You really understand what living in a valley truly is, when you stop living in one. In the past years I have travelled, and lived in different cities: cities with and without a coastline, cities located right next to major lakes, and even places that have been visited, at least once, by tornadoes. Honestly, when I moved to Paraguay, the “Heart of Latin America”, I never thought this would be the place where weather alerts would start to get me truly alerted. Asuncion: a flat land, not seemingly tropical (although close enough to Brasil), bordered by a not-too-big of a river (at least that’s my impression from here). Well let me tell you something: don’t get fool like me, by what may seem logical to you.
Storms here are pretty scary. Truly scary. They come unexpectedly, without much of a notice. They are sometimes short, but strong enough to send you running towards the bathroom (to lock yourself in it). If you see that a pretty sunny day, starts turning into something like this, better get home soon, because in just a matter of an hour, you may not be able to do so.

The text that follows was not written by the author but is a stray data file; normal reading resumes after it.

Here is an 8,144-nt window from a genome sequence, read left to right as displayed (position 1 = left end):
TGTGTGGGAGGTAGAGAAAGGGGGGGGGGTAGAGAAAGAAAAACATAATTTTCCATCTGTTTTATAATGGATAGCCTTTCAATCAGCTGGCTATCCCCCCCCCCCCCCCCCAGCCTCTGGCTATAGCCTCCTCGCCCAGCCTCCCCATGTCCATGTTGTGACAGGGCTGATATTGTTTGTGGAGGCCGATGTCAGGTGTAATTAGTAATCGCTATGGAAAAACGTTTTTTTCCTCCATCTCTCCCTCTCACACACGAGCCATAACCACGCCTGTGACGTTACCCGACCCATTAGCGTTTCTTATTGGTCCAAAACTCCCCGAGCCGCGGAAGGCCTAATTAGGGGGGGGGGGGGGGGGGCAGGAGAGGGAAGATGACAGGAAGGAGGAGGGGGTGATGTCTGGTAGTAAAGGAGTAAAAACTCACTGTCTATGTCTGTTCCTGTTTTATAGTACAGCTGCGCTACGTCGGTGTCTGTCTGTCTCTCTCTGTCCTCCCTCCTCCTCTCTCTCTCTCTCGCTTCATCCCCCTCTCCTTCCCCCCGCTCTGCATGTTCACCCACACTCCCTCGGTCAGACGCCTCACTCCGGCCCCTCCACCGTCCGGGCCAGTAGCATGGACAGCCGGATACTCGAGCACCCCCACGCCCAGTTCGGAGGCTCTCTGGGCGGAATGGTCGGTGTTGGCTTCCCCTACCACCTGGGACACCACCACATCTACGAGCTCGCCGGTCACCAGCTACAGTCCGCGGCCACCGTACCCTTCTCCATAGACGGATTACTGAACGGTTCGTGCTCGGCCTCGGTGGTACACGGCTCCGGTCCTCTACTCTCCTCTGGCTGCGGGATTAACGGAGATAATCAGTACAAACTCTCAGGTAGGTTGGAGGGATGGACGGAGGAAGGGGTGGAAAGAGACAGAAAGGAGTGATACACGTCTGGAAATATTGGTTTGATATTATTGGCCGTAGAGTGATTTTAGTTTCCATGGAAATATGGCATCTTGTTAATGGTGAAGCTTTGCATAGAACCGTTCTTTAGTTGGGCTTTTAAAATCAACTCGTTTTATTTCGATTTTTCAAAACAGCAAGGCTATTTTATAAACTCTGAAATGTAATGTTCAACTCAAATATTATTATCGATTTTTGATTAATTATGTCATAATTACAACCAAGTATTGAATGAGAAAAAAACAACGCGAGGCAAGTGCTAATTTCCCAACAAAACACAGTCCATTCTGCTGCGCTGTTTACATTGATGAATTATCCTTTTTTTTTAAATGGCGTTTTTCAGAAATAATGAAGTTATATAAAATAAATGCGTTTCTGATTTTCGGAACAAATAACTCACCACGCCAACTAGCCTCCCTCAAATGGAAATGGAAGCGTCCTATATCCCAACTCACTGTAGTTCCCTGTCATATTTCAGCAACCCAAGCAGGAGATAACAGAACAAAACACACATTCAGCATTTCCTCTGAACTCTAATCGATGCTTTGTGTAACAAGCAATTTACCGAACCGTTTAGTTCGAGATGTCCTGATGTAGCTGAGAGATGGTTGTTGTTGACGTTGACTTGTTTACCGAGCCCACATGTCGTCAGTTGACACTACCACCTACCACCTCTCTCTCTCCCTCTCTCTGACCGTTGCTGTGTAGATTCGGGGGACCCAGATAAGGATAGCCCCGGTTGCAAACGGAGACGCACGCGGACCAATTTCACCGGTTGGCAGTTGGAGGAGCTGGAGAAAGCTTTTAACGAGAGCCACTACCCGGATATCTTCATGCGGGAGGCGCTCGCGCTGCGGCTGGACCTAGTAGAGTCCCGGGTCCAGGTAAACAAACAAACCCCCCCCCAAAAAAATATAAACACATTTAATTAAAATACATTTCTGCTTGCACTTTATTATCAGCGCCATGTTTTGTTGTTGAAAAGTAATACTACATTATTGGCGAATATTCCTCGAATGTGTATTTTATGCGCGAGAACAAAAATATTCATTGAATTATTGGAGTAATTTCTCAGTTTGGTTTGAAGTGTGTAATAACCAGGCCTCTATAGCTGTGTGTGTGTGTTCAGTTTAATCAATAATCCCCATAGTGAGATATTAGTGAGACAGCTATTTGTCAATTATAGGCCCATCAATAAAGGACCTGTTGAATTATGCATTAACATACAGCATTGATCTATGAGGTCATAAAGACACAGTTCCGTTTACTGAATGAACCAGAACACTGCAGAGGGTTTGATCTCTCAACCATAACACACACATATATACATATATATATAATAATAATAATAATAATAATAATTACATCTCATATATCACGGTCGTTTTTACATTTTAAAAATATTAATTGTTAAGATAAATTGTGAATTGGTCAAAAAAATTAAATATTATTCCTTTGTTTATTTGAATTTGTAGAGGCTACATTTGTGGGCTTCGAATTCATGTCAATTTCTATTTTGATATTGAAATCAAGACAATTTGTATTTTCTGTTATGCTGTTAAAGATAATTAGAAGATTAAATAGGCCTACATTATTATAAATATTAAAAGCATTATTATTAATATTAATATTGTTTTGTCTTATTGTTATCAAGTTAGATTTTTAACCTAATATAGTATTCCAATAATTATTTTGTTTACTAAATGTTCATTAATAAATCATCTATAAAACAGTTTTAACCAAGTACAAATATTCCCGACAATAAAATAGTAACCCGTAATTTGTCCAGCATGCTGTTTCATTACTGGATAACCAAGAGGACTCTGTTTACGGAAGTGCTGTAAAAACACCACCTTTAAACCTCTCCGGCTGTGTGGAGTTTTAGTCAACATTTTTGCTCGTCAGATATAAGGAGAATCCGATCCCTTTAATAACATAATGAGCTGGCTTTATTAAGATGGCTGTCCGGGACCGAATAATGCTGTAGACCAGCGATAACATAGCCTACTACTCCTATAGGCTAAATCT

During my first month in Paraguay, a year ago, I experienced my first encounter with Paraguay’s summer weather. The aftermath resulted in 3 long days of no electricity, under a 40 degrees’ sun. After watching the massive, brown river that ran through my street, taking along cars and bushes as souvenirs, I knew that as long as I lived here, storms really meant GO HOME!
They do scare me, but they also fascinate me. Here, you can truly witness the power of nature in a normal, rainy-kind-of-day. It’s majestic.